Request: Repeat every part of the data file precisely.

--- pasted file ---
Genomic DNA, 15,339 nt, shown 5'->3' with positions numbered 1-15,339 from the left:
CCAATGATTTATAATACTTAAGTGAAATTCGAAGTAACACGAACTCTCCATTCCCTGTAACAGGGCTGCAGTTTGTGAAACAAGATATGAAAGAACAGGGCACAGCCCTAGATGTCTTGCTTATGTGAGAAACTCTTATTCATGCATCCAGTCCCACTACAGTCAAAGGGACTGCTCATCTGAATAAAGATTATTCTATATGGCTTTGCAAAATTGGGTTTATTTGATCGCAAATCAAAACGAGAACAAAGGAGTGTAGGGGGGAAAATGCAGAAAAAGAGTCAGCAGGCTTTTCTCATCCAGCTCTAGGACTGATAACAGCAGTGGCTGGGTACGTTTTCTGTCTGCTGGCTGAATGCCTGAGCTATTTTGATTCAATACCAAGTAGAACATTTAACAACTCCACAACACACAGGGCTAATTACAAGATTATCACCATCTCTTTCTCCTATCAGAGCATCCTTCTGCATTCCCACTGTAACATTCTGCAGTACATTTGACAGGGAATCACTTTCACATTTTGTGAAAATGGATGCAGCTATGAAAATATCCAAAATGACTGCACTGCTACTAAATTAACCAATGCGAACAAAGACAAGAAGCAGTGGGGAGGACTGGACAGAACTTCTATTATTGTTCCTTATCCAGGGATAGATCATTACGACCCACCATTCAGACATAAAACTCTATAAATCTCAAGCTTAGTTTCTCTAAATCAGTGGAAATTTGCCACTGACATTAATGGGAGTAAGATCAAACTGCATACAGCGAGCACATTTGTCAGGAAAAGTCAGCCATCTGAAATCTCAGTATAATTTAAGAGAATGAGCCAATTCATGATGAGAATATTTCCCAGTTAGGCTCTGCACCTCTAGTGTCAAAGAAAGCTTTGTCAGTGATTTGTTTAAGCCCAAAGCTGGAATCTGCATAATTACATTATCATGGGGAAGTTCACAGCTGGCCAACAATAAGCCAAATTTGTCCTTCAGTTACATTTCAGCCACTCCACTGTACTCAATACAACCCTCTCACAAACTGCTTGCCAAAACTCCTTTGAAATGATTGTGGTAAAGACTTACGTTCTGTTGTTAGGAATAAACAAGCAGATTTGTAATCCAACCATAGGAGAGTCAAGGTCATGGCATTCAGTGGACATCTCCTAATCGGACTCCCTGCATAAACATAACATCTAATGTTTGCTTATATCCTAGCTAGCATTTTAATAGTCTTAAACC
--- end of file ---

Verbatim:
Genomic DNA, 15,339 nt, shown 5'->3' with positions numbered 1-15,339 from the left:
CCAATGATTTATAATACTTAAGTGAAATTCGAAGTAACACGAACTCTCCATTCCCTGTAACAGGGCTGCAGTTTGTGAAACAAGATATGAAAGAACAGGGCACAGCCCTAGATGTCTTGCTTATGTGAGAAACTCTTATTCATGCATCCAGTCCCACTACAGTCAAAGGGACTGCTCATCTGAATAAAGATTATTCTATATGGCTTTGCAAAATTGGGTTTATTTGATCGCAAATCAAAACGAGAACAAAGGAGTGTAGGGGGGAAAATGCAGAAAAAGAGTCAGCAGGCTTTTCTCATCCAGCTCTAGGACTGATAACAGCAGTGGCTGGGTACGTTTTCTGTCTGCTGGCTGAATGCCTGAGCTATTTTGATTCAATACCAAGTAGAACATTTAACAACTCCACAACACACAGGGCTAATTACAAGATTATCACCATCTCTTTCTCCTATCAGAGCATCCTTCTGCATTCCCACTGTAACATTCTGCAGTACATTTGACAGGGAATCACTTTCACATTTTGTGAAAATGGATGCAGCTATGAAAATATCCAAAATGACTGCACTGCTACTAAATTAACCAATGCGAACAAAGACAAGAAGCAGTGGGGAGGACTGGACAGAACTTCTATTATTGTTCCTTATCCAGGGATAGATCATTACGACCCACCATTCAGACATAAAACTCTATAAATCTCAAGCTTAGTTTCTCTAAATCAGTGGAAATTTGCCACTGACATTAATGGGAGTAAGATCAAACTGCATACAGCGAGCACATTTGTCAGGAAAAGTCAGCCATCTGAAATCTCAGTATAATTTAAGAGAATGAGCCAATTCATGATGAGAATATTTCCCAGTTAGGCTCTGCACCTCTAGTGTCAAAGAAAGCTTTGTCAGTGATTTGTTTAAGCCCAAAGCTGGAATCTGCATAATTACATTATCATGGGGAAGTTCACAGCTGGCCAACAATAAGCCAAATTTGTCCTTCAGTTACATTTCAGCCACTCCACTGTACTCAATACAACCCTCTCACAAACTGCTTGCCAAAACTCCTTTGAAATGATTGTGGTAAAGACTTACGTTCTGTTGTTAGGAATAAACAAGCAGATTTGTAATCCAACCATAGGAGAGTCAAGGTCATGGCATTCAGTGGACATCTCCTAATCGGACTCCCTGCATAAACATAACATCTAATGTTTGCTTATATCCTAGCTAGCATTTTAATAGTCTTAAACC